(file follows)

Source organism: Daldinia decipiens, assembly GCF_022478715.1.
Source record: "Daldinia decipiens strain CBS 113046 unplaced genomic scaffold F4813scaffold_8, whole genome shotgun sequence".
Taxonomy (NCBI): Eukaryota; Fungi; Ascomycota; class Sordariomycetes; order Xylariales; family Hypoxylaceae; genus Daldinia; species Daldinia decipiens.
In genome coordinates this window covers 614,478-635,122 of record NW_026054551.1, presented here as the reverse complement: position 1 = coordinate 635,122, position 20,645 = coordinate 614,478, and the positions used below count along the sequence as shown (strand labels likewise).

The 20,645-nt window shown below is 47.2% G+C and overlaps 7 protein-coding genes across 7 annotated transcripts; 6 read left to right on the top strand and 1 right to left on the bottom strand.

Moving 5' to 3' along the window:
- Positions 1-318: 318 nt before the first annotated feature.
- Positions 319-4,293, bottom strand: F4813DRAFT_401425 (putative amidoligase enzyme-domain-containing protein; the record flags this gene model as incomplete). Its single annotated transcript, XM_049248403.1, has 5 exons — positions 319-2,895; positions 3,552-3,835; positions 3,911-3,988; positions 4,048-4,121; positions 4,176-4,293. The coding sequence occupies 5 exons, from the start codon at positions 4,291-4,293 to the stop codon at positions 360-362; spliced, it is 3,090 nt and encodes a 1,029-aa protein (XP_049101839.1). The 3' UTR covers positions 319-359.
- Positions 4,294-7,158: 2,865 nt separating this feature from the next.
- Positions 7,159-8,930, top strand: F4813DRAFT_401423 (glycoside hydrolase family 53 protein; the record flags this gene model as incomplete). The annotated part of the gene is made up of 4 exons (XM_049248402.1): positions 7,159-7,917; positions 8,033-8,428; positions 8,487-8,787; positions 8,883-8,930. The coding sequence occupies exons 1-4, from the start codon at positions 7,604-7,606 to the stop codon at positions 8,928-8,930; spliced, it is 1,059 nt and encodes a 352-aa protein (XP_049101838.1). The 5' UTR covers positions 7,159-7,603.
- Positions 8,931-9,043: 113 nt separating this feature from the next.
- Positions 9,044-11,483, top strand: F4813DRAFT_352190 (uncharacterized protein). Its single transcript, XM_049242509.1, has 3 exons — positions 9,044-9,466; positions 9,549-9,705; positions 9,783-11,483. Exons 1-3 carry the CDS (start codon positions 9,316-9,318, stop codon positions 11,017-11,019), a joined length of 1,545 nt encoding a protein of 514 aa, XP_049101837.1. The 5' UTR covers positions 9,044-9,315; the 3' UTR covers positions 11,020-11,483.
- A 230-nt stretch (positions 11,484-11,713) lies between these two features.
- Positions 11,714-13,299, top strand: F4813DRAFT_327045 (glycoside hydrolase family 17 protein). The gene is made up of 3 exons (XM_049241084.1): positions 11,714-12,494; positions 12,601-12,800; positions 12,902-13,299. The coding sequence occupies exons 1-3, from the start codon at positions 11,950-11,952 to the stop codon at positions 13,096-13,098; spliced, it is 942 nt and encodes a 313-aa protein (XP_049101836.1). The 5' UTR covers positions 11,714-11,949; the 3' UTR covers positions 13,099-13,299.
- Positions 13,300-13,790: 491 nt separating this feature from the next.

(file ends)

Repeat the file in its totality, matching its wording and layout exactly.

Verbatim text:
Source organism: Daldinia decipiens, assembly GCF_022478715.1.
Source record: "Daldinia decipiens strain CBS 113046 unplaced genomic scaffold F4813scaffold_8, whole genome shotgun sequence".
Taxonomy (NCBI): Eukaryota; Fungi; Ascomycota; class Sordariomycetes; order Xylariales; family Hypoxylaceae; genus Daldinia; species Daldinia decipiens.
In genome coordinates this window covers 614,478-635,122 of record NW_026054551.1, presented here as the reverse complement: position 1 = coordinate 635,122, position 20,645 = coordinate 614,478, and the positions used below count along the sequence as shown (strand labels likewise).

The 20,645-nt window shown below is 47.2% G+C and overlaps 7 protein-coding genes across 7 annotated transcripts; 6 read left to right on the top strand and 1 right to left on the bottom strand.

Moving 5' to 3' along the window:
- Positions 1-318: 318 nt before the first annotated feature.
- Positions 319-4,293, bottom strand: F4813DRAFT_401425 (putative amidoligase enzyme-domain-containing protein; the record flags this gene model as incomplete). Its single annotated transcript, XM_049248403.1, has 5 exons — positions 319-2,895; positions 3,552-3,835; positions 3,911-3,988; positions 4,048-4,121; positions 4,176-4,293. The coding sequence occupies 5 exons, from the start codon at positions 4,291-4,293 to the stop codon at positions 360-362; spliced, it is 3,090 nt and encodes a 1,029-aa protein (XP_049101839.1). The 3' UTR covers positions 319-359.
- Positions 4,294-7,158: 2,865 nt separating this feature from the next.
- Positions 7,159-8,930, top strand: F4813DRAFT_401423 (glycoside hydrolase family 53 protein; the record flags this gene model as incomplete). The annotated part of the gene is made up of 4 exons (XM_049248402.1): positions 7,159-7,917; positions 8,033-8,428; positions 8,487-8,787; positions 8,883-8,930. The coding sequence occupies exons 1-4, from the start codon at positions 7,604-7,606 to the stop codon at positions 8,928-8,930; spliced, it is 1,059 nt and encodes a 352-aa protein (XP_049101838.1). The 5' UTR covers positions 7,159-7,603.
- Positions 8,931-9,043: 113 nt separating this feature from the next.
- Positions 9,044-11,483, top strand: F4813DRAFT_352190 (uncharacterized protein). Its single transcript, XM_049242509.1, has 3 exons — positions 9,044-9,466; positions 9,549-9,705; positions 9,783-11,483. Exons 1-3 carry the CDS (start codon positions 9,316-9,318, stop codon positions 11,017-11,019), a joined length of 1,545 nt encoding a protein of 514 aa, XP_049101837.1. The 5' UTR covers positions 9,044-9,315; the 3' UTR covers positions 11,020-11,483.
- A 230-nt stretch (positions 11,484-11,713) lies between these two features.
- Positions 11,714-13,299, top strand: F4813DRAFT_327045 (glycoside hydrolase family 17 protein). The gene is made up of 3 exons (XM_049241084.1): positions 11,714-12,494; positions 12,601-12,800; positions 12,902-13,299. The coding sequence occupies exons 1-3, from the start codon at positions 11,950-11,952 to the stop codon at positions 13,096-13,098; spliced, it is 942 nt and encodes a 313-aa protein (XP_049101836.1). The 5' UTR covers positions 11,714-11,949; the 3' UTR covers positions 13,099-13,299.
- Positions 13,300-13,790: 491 nt separating this feature from the next.